The city said in a news release that a note left by the hackers did not demand money, but indicated some city files had been locked and told users to contact them regarding their release. The city said staff did not engage the hackers.
Staff were asked to shut down computers Monday morning while the issue was identified and resolved. The city said some transactions typically completed electronically were conducted via paper, and phone systems were not affected.
"We have contingencies in place to ensure business continuity," Lisa Sagona, the city’s informational technology director, said in the release, "While a breach is the last thing we would ever want, we were prepared and able to mitigate the impact on City operations."
The city said in the release that data has been restored, and city spokesperson Ann Marie French said no information was compromised. She said the city is working to bring its systems back online slowly to ensure everything is operating as it should following the hack.
Sagona said in the release that the Johnson City Commission recently invested in a hyperconverged storage area network, which became operational three weeks ago. She said that has enabled the city to restore files in half a day rather than several days.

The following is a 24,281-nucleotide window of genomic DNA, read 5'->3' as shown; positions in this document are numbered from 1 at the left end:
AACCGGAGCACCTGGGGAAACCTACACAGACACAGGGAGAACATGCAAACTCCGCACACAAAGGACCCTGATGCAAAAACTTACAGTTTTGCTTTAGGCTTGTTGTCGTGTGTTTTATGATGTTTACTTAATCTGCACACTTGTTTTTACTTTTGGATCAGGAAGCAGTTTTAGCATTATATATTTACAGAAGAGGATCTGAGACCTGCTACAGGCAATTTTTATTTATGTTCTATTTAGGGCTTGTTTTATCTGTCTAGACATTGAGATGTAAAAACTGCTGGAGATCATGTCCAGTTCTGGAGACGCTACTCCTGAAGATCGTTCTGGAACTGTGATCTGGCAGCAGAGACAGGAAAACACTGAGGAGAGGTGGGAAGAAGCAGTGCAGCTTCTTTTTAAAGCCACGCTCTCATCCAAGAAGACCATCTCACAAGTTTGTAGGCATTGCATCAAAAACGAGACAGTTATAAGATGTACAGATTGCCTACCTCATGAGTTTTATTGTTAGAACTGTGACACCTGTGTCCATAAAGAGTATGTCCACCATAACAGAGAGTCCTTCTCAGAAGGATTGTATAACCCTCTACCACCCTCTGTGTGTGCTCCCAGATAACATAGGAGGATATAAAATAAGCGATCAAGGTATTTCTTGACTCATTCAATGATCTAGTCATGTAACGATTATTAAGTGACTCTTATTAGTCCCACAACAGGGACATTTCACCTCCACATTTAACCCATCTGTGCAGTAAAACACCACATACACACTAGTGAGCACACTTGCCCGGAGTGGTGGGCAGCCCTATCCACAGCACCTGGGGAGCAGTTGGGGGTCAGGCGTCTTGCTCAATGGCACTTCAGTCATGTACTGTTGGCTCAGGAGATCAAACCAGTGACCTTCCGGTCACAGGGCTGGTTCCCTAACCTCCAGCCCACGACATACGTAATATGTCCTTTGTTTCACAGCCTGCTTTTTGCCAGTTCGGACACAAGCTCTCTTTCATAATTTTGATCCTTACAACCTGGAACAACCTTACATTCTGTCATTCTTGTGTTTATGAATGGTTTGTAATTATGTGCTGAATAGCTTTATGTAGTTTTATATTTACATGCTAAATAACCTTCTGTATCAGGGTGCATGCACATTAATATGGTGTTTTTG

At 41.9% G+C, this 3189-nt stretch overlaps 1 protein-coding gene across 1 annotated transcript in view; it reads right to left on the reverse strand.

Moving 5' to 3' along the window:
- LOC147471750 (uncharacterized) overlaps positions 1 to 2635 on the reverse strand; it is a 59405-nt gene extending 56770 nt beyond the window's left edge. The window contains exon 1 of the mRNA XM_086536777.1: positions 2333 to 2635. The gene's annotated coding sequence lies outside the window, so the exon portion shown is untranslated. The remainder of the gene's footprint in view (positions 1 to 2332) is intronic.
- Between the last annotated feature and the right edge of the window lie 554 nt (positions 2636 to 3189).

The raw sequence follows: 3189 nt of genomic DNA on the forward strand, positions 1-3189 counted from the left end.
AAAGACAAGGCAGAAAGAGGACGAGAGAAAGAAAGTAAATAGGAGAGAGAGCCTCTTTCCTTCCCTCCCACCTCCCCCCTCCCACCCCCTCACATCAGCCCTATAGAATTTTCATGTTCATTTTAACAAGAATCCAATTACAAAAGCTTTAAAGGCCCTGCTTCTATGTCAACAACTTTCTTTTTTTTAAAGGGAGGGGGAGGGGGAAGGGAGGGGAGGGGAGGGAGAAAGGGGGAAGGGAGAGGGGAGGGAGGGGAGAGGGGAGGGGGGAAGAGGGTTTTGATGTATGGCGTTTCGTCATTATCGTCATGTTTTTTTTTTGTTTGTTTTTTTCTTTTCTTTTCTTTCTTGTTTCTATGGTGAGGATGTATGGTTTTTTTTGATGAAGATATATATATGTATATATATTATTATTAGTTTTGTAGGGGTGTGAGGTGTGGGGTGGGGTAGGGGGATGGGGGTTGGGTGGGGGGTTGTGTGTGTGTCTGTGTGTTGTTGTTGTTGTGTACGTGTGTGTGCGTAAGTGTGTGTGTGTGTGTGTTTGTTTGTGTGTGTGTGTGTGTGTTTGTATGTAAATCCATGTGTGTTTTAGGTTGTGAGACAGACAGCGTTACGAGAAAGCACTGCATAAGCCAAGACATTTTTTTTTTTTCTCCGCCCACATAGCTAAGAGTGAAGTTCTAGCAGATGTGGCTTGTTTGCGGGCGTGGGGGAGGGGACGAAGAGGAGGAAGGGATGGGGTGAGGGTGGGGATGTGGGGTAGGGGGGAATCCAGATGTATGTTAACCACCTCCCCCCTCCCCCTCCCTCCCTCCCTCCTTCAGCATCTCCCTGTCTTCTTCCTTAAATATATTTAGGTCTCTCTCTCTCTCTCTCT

“We also were able to fully restore as opposed to losing more than a week's worth of information from a less sophisticated type of backup," Sagona said.
Michael Mingle, a senior systems engineer with BCTI, which provides technology support to the city, said in the release that it is “highly unlikely” that the hackers obtained actual data.
"In 99 percent of these types of attacks, they are looking for ransom money, not information,” Mingle said in the release. “In our service area alone, we are seeing about one to two of these a month."